Milosevic Dies, While Saddam Is Tried: What the Death of "The Butcher of the Balkans" Means for the Prosecution of the "Butcher of Baghdad"
FindLaw guest columnist, attorney, and Whitman professor Noah Leavitt counterposes the end of the trial of Slobodan Milosevic -- with the defendant's death -- with continuing proceedings in the trial of Saddam Hussein. Leavitt argues that Milosevic's trial has a number of lessons for the tribunal conducting the trial of Saddam -- including that Saddam's tribunal should create a full, definitive historical record as to the facts relating to Saddam's abuses.
Monday, Mar. 13, 2006
The U.S. Government's Flawed Response to Hurricane Katrina: Why It Should Be Viewed as a Human Rights Failure, and What the Consequences of That Could Be
FindLaw guest columnist, attorney, and Whitman professor Noah Leavitt describes a new way in which several groups of Hurricane Katrina victims and their attorneys are looking at the government's failure to effectively address either the prospect, or the fallout, of the storm. These groups argue that while the storm was a natural disaster, the government's response amounted to a violation of human rights --one that is still continuing as victims remain homeless. Leavitt notes the advantages, for the victims, of this approach -- including the involvement of U.N. and Inter-American Commission human rights institutions -- and its possible consequences.
Tuesday, Mar. 07, 2006
Nuremberg at 60: How The United States Is Turning Away from Its Proud History
FindLaw guest columnist and Whitman professor Noah Leavitt discusses the legacy of the Nuremberg trials -- and argues that the U.S. is betraying that legacy now, in its conduct of the "war on terror." Leavitt reminds us that it was hardly a foregone conclusion that World War II would end with trials, rather than summary executions -- but that the U.S. ultimately took the lead in insisting that the rule of law should prevail. He notes some developments that, he argues, have suggested that Nuremberg's rule of law legacy was being honored in the international community -- but also notes some U.S. actions that, he argues, undermine the international rule of law.
Tuesday, Feb. 21, 2006
Hamas's Ironic Victory?: Why It May Change The Way International Law Defines and Prohibits Terrorism
FindLaw guest columnist, attorney, and Whitman professor Noah Leavitt discusses the international law ramifications of Hamas's ascension to power. Leavitt argues that Hamas's victory may -- and should -- spur a renewed effort on the part of the U.N. to settle on a single, set definition of terrorism; specify who will be deemed responsible if it occurs; and act to prevent and punish it.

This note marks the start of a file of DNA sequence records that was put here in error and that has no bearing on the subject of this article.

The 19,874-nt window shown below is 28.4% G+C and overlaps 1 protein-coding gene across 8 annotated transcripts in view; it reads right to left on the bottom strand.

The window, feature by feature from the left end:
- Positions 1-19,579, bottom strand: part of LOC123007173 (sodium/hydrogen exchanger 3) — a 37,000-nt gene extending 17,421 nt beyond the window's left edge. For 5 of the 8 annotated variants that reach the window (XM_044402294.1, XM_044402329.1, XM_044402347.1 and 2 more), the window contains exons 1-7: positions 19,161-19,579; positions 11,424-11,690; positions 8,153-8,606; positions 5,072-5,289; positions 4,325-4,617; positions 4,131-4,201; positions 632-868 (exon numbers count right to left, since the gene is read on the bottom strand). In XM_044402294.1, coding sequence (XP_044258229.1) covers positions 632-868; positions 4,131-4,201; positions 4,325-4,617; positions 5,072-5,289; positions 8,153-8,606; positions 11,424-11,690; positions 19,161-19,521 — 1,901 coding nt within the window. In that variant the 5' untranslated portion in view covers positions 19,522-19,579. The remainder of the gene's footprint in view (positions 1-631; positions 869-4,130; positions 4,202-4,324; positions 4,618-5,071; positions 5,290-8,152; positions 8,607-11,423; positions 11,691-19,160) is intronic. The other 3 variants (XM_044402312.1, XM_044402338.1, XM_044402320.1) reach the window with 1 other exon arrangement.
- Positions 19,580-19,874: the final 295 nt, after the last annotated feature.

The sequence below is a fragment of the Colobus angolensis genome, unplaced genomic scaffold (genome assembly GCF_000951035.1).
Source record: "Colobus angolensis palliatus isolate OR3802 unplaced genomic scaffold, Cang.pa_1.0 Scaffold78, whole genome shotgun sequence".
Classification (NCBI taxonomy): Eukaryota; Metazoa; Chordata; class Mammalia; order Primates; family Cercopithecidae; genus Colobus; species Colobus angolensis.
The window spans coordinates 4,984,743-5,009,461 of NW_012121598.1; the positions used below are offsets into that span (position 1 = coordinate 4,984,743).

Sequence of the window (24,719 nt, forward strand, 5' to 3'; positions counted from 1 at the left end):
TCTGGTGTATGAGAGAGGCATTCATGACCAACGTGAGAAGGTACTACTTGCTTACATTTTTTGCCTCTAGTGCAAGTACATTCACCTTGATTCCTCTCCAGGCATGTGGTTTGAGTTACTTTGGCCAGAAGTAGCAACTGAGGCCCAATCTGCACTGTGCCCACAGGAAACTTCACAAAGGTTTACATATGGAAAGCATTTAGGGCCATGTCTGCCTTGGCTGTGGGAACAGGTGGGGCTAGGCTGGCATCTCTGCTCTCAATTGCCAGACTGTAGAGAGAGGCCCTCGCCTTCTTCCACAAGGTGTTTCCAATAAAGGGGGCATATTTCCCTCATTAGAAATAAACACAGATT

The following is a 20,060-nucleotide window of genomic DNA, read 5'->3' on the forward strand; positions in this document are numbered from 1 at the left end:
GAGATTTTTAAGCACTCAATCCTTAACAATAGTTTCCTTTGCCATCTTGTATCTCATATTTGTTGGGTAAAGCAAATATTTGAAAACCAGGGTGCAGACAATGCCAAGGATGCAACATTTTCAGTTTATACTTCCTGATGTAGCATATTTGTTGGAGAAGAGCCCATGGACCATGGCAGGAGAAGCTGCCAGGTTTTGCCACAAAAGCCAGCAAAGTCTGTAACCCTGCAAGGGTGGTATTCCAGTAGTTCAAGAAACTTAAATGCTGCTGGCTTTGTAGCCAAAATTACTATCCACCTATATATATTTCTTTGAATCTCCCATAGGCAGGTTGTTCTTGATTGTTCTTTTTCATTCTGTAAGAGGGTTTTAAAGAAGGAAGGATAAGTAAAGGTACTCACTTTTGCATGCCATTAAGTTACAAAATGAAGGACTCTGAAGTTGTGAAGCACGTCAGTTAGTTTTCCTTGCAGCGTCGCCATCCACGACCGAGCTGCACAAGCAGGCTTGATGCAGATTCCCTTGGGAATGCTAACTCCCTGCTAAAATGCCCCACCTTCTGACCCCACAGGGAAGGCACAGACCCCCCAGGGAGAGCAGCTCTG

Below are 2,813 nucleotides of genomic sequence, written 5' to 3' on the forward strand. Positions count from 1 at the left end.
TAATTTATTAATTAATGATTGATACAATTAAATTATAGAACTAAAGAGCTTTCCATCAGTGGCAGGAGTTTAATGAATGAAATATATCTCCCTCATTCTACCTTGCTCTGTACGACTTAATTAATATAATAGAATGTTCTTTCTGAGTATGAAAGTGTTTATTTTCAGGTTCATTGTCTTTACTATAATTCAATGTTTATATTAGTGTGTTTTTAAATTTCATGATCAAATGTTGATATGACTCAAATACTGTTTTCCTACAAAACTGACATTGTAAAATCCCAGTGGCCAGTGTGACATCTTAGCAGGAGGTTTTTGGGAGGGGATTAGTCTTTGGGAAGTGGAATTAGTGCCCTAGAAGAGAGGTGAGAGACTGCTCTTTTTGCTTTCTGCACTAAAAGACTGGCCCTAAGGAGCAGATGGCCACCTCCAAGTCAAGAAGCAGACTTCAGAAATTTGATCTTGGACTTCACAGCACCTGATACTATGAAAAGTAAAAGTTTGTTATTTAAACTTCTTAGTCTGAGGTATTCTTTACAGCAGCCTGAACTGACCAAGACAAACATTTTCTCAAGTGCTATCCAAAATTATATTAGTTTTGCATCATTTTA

Tuesday, Feb. 07, 2006
Saddam's Trial: Can It Still Meet The Conditions For It To Be Deemed Fair Under International Law?
FindLaw guest columnist, attorney, and Whitman professor Noah Leavitt discusses recent events relating to Saddam Hussein's trial, and explains their significance under international law, which sets conditions as to when a trial can both be, and appear to be, fair. Leavitt contends that the combination of concerns about the rules and composition of the Iraq-based tribunal, the influence of partisan politics in Iraq, and security breaches that have already taken the lives of several defense attorneys, means the trial currently has scant chance of being fair or appearing so to the world. He argues, however, that there is still a chance of the trial's meeting international law's standards if the international community intervenes.
Tuesday, Jan. 24, 2006
The European Investigations of the Claimed U.S. Secret Prison Network and Other Alleged Abuses:
Why Congress Must Investigate, Too, and Why the U.S. Must Accurately Report to the U.N.
FindLaw guest columnist, human rights attorney, and Whitman professor Noah Leavitt discusses European regional and national investigations of Washington Post reports of an international CIA-run secret prison network that may involve sites and flights in European countries. Leavitt argues that these investigations are merely taking a page from the U.S.'s playbook: Given U.S. Ambassador to the U.N. John Bolton's recent statement that Americans will go outside U.N. procedures to resolve global issues if needed, Leavitt asks, shouldn't Europeans be able to do the same?
Monday, Nov. 28, 2005
The Shootings of Saddam's Lawyers: Why the U.S. and the U.N. Should Play a Role in Ensuring the Defense Team's Safety As the Next Tribunal Court Date Approaches
FindLaw guest columnist, attorney, and Whitman professor Noah Leavitt discusses what the Iraqi Special Tribunal, the U.N.,and the U.S. ought to do in light of the fact that three of Saddam's lawyers have recently been shot -- two fatally. Leavitt looks to the Tribunal's constituting statute to consider its duties and powers in this kind of situation. And he argues that this is the time for the U.N. and U.S. to get involved, if the trial is not to fall apart.
Monday, Nov. 14, 2005
Saddam's Upcoming Trial: How Can Justice Be Served?
FindLaw columnist, human rights attorney, and Whitman professor Noah Leavitt puts the Saddam trial in a larger legal, political, and historical context. Leavitt explains the likely effect of yesterday's decision by the tribunal to grant Saddam's attorneys' request for a three-week continuance; discusses how the trial fits into the Iraqi and global political scenes, as well as the history of war crimes tribunals; and notes the criticisms that human rights groups have lodged against aspects of the trial procedures.